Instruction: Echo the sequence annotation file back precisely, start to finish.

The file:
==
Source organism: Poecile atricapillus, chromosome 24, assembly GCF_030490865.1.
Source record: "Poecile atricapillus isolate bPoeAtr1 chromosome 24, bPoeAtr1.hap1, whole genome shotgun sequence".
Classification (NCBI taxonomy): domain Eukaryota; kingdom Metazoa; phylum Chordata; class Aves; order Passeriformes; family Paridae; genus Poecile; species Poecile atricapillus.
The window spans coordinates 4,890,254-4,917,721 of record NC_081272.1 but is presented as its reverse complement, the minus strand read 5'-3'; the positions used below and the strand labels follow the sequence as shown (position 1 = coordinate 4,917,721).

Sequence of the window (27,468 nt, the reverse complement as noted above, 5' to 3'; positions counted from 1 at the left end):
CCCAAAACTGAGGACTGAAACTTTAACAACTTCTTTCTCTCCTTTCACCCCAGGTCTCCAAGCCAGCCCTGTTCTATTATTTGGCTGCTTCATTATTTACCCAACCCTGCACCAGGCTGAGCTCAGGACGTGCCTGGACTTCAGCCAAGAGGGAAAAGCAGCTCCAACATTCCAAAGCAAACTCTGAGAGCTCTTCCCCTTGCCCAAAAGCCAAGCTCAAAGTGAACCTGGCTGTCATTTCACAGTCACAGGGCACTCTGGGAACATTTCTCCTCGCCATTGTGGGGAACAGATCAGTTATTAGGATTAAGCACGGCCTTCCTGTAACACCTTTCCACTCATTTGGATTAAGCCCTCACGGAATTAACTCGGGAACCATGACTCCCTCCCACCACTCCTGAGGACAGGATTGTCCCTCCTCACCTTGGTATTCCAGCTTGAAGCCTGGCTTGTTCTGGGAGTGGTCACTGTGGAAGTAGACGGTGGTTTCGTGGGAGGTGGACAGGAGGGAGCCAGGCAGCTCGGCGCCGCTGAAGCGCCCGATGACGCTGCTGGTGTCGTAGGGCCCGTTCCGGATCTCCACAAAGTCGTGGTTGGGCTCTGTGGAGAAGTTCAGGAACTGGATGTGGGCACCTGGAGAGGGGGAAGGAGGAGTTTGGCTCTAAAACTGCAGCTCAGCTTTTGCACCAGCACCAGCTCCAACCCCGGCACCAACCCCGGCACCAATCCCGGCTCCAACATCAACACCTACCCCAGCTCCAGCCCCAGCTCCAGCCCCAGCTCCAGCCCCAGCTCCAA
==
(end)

Source organism: Poecile atricapillus, chromosome 24, assembly GCF_030490865.1.
Source record: "Poecile atricapillus isolate bPoeAtr1 chromosome 24, bPoeAtr1.hap1, whole genome shotgun sequence".
Classification (NCBI taxonomy): domain Eukaryota; kingdom Metazoa; phylum Chordata; class Aves; order Passeriformes; family Paridae; genus Poecile; species Poecile atricapillus.
The window spans coordinates 4,890,254-4,917,721 of record NC_081272.1 but is presented as its reverse complement, the minus strand read 5'-3'; the positions used below and the strand labels follow the sequence as shown (position 1 = coordinate 4,917,721).

Sequence of the window (27,468 nt, the reverse complement as noted above, 5' to 3'; positions counted from 1 at the left end):
CCCAAAACTGAGGACTGAAACTTTAACAACTTCTTTCTCTCCTTTCACCCCAGGTCTCCAAGCCAGCCCTGTTCTATTATTTGGCTGCTTCATTATTTACCCAACCCTGCACCAGGCTGAGCTCAGGACGTGCCTGGACTTCAGCCAAGAGGGAAAAGCAGCTCCAACATTCCAAAGCAAACTCTGAGAGCTCTTCCCCTTGCCCAAAAGCCAAGCTCAAAGTGAACCTGGCTGTCATTTCACAGTCACAGGGCACTCTGGGAACATTTCTCCTCGCCATTGTGGGGAACAGATCAGTTATTAGGATTAAGCACGGCCTTCCTGTAACACCTTTCCACTCATTTGGATTAAGCCCTCACGGAATTAACTCGGGAACCATGACTCCCTCCCACCACTCCTGAGGACAGGATTGTCCCTCCTCACCTTGGTATTCCAGCTTGAAGCCTGGCTTGTTCTGGGAGTGGTCACTGTGGAAGTAGACGGTGGTTTCGTGGGAGGTGGACAGGAGGGAGCCAGGCAGCTCGGCGCCGCTGAAGCGCCCGATGACGCTGCTGGTGTCGTAGGGCCCGTTCCGGATCTCCACAAAGTCGTGGTTGGGCTCTGTGGAGAAGTTCAGGAACTGGATGTGGGCACCTGGAGAGGGGGAAGGAGGAGTTTGGCTCTAAAACTGCAGCTCAGCTTTTGCACCAGCACCAGCTCCAACCCCGGCACCAACCCCGGCACCAATCCCGGCTCCAACATCAACACCTACCCCAGCTCCAGCCCCAGCTCCAGCCCCAGCTCCAGCCCCAGCTCCAA